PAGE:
Working Wonders in Wire for more than a century

Who knew?

That Binghamton was one of the early centers of staple manufacturing in the 1880s?

That Titchener’s pioneered glued-together strips of staples, an innovation that made staplers possible in the early 1900s?

That Titchener’s made staples of all shapes and sizes from 1880 until 2005?

That Titchener wire products are used

in cash registers to hold bills?
inside computers to keep components cool?
to hang chickens by their feet in automated plucking lines?
in hospitals to sterilize equipment?
in clean room manufacturing of computer chips?
as hooks on military tents in Afghanistan and Iraq?

E. H. Titchener Company, one of the longest surviving metal forming manufacturers in Greater Binghamton and home to generations of ingenious tool and die makers, closed in Spring 2005. A ton of welding jigs and prototypes and more than 100 boxes of company records, including catalogs from the 1880s, mid-20th c. advertising material, photographs, customer files and drawings from the 1950s – 2005, were donated to CT&I.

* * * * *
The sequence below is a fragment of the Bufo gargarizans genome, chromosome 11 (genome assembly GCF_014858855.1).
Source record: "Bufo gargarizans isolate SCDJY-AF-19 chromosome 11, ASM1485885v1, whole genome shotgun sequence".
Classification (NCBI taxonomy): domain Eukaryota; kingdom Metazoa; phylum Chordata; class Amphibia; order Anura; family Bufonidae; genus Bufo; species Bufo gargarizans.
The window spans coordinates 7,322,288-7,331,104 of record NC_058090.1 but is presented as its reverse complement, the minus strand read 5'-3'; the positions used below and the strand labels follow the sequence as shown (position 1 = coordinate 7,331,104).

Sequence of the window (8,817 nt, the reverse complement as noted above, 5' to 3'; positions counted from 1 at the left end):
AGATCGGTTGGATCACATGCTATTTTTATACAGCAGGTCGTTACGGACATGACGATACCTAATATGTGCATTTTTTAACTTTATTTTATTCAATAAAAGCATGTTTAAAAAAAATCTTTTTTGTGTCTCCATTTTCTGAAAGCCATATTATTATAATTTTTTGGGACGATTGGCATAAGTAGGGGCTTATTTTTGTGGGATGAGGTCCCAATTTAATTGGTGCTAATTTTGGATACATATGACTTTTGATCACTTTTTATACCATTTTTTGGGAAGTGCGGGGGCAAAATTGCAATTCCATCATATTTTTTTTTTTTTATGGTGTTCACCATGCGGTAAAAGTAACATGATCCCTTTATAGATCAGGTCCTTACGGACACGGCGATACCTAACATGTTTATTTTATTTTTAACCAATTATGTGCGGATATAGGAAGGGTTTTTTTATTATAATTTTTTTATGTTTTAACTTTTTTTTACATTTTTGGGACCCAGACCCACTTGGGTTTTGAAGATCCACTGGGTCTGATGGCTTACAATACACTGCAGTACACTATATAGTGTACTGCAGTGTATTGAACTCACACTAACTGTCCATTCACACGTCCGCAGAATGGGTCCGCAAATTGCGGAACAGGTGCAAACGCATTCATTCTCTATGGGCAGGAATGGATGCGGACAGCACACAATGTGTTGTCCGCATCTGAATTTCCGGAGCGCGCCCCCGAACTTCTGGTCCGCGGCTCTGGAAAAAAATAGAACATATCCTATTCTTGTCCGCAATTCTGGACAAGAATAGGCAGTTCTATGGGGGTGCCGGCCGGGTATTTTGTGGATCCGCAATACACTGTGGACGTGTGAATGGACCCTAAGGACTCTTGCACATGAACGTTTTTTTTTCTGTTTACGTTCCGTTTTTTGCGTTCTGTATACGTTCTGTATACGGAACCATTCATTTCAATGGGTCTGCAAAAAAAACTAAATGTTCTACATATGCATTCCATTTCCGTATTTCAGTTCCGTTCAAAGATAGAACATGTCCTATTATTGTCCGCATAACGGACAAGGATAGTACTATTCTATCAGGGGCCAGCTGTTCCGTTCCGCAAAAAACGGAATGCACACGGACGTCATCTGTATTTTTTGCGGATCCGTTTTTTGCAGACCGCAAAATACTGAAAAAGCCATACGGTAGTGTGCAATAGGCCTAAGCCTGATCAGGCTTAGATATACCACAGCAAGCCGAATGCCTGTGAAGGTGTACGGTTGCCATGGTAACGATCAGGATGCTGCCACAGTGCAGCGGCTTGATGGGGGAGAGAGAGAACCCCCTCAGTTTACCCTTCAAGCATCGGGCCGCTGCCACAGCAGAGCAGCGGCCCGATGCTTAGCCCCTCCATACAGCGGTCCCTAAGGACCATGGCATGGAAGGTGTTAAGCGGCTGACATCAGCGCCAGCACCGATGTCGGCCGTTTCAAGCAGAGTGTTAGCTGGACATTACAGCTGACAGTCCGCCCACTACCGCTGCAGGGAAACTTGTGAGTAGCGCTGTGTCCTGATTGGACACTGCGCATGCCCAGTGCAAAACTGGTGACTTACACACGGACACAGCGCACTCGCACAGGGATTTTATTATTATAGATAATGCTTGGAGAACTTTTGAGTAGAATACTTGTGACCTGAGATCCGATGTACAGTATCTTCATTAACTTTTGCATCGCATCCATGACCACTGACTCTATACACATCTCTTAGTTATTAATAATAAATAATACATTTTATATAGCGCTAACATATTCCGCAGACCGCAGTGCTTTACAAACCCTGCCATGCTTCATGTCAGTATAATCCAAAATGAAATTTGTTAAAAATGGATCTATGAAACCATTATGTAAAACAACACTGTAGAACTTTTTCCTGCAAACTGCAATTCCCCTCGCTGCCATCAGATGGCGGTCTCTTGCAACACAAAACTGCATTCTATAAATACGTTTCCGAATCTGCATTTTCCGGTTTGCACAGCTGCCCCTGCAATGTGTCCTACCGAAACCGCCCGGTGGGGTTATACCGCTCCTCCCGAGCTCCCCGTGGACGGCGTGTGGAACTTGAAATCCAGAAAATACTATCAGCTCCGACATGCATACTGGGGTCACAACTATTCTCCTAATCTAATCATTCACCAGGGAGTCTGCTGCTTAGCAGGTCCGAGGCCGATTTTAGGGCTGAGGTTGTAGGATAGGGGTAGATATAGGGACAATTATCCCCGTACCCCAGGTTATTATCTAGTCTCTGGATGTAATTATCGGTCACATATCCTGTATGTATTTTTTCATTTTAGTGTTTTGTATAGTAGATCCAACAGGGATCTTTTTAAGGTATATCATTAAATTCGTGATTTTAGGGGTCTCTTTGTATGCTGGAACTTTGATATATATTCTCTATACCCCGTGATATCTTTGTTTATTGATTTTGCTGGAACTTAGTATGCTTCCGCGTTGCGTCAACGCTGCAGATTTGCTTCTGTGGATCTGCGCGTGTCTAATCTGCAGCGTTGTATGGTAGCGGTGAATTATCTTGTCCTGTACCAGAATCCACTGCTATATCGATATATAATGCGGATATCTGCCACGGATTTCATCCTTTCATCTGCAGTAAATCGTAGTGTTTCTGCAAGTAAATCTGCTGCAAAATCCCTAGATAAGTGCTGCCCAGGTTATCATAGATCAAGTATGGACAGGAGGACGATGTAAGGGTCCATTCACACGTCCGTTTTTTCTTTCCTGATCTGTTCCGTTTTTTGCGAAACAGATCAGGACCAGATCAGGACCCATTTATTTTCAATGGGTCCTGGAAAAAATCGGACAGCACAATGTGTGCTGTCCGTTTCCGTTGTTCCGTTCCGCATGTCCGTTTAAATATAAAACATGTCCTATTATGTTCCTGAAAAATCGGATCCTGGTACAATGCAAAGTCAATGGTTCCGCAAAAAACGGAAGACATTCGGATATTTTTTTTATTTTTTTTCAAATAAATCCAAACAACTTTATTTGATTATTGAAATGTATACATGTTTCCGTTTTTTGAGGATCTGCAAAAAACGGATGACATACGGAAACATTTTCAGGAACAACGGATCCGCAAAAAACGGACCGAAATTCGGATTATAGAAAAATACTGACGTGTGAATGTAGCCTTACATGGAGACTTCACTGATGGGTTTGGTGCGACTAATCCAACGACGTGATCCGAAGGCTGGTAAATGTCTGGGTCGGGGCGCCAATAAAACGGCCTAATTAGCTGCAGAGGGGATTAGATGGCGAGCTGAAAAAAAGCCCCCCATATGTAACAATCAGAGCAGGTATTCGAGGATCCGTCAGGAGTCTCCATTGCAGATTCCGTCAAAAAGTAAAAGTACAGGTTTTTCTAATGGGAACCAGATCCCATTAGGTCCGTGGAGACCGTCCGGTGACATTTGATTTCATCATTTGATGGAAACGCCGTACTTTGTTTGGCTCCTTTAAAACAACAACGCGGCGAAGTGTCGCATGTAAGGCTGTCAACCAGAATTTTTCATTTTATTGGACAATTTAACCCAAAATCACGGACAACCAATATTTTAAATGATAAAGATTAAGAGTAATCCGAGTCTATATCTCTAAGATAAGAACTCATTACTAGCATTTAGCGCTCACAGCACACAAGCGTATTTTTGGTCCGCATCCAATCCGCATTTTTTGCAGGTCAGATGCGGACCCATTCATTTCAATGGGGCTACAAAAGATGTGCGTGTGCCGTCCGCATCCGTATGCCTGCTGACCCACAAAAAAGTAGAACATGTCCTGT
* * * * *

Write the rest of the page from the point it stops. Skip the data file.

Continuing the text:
Through the generosity of the Victor and Ester Rozen Foundation, CT&I acquired four early 20th c. staple making machines and a small four-slide machine, capable of bending narrow-gauge wire into complex shapes. The E. H. Titchener collection also includes hand-tools, work tables, spools of wire, and other factory accessories that preserve the local legacy of tool making and wire bending. Exhibits and hands-on activities based on this equipment and recordings of veteran Titchener employees have the potential to generate excitement in solving real-world problems with geometry and insight among young and old museum visitors.